According to the authors, the six elements should be part of the design phase of an e-learning project. Activity, refers to the degree the learner is involved in a learning activity. Learning is proportional to learner involvement. Scenario, refers to the importance of motivating and engaging the learner. A critical factor in the scenario element is authenticity, or a clear relationship to real-world contexts. Feedback describes the important role student-to-student, and teacher-to-student feedback plays in the learning process. Ideally, a well designed e-learning task will provide multiple channels for feedback both during, and after the completion of the learning task. Delivery refers to the tension e-learning designers experience in selecting and designing learning tasks that provide richness, and are highly engaging, without creating technical requirements which render the e-learning task accessible only to a few. Context describes the variety of sensitivities e-learning designers must have: cultural, ethical, ethnic, ecological, and pre-requisite learning. By considering these and other important factors, designers are able to design appropriate scaffolding, ensuring learners are able to achieve the intended outcomes. Influence speaks to the need of assessing the impact an e-learning task will have on learners, their learning community, and the environmental impact of its design and use. Generally, this element speaks to the psychological, ethical, and educational messages and values implicit in the design, as well as the proportion of learning compared to the development effort required.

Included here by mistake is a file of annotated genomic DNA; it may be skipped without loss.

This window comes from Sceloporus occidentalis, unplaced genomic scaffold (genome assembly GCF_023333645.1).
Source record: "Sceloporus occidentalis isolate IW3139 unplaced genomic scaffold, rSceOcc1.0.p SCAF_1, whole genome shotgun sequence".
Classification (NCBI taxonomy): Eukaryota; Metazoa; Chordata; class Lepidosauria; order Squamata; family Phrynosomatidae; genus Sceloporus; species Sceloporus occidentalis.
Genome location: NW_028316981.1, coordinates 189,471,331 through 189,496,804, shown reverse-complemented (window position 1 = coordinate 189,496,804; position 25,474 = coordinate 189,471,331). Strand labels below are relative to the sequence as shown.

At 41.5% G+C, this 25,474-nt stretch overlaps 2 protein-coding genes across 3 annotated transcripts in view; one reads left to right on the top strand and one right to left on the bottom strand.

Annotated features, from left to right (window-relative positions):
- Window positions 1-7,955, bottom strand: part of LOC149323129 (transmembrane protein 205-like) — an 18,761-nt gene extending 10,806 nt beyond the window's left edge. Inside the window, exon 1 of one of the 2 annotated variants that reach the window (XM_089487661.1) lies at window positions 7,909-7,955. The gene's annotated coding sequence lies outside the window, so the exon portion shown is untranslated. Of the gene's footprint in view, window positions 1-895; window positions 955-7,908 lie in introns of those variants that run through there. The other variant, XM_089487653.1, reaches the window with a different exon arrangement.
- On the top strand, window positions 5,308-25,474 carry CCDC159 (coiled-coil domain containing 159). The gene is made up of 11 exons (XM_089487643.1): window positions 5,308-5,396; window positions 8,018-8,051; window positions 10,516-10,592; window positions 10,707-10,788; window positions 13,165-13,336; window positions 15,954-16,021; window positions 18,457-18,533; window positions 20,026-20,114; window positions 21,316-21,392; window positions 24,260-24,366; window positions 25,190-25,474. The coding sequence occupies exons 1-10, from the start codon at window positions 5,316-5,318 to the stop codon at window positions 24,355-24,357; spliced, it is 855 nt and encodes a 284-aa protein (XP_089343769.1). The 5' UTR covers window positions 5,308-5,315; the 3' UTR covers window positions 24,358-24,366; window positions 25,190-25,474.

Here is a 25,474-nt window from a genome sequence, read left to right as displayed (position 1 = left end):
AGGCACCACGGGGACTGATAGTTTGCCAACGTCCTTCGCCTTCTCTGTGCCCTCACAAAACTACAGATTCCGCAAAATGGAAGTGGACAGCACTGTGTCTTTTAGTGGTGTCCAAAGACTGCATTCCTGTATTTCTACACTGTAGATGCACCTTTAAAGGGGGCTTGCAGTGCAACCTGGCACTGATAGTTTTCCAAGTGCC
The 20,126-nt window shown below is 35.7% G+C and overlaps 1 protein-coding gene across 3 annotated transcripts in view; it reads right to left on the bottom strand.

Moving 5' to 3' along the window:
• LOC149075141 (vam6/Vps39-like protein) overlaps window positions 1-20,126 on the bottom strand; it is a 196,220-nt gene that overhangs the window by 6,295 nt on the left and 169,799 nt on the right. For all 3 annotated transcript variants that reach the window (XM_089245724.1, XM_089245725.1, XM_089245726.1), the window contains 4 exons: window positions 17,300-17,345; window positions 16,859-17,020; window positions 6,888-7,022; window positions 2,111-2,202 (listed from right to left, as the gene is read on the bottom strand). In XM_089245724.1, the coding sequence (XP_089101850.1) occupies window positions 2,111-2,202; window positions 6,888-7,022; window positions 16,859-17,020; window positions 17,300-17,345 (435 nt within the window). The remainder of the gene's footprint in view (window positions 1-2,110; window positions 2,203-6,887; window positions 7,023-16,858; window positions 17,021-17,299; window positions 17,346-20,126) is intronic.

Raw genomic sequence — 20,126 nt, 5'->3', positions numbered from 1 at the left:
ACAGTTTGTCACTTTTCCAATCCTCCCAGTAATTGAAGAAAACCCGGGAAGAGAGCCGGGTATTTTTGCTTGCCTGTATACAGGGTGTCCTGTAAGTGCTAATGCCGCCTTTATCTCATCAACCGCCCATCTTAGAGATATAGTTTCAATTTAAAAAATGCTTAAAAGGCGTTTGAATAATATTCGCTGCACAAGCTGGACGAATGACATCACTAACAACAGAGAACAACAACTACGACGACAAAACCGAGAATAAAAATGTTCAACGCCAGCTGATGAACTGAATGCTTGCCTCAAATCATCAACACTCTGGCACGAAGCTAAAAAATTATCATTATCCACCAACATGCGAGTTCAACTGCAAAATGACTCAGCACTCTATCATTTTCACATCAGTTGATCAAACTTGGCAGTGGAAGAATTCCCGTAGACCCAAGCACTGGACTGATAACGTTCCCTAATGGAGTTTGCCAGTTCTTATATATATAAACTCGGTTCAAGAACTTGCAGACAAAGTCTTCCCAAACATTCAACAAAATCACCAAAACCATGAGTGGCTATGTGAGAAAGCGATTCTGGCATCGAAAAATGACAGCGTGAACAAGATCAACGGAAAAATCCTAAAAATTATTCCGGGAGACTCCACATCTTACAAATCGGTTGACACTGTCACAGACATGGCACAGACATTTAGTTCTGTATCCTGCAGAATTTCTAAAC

The article provides helpful direction for e-learning design. However, I am somewhat puzzled in that most of the 6 elements represent a normal part of the instructional design process, which was never mentioned.
The article raises an interesting issue: What is the difference, if any, between e-learning tasks and learning objects? Typically, learning objects are thought of as reusable instructional objects, very similar to the e-learning tasks described in the article. Yet, no mention is made of learning objects.
While identifying some important issues to consider during the design phase of e-learning tasks, this article does not connect with existing standards for learning objects, or discuss in practical terms how the 6 elements ought to plug into a design methodology.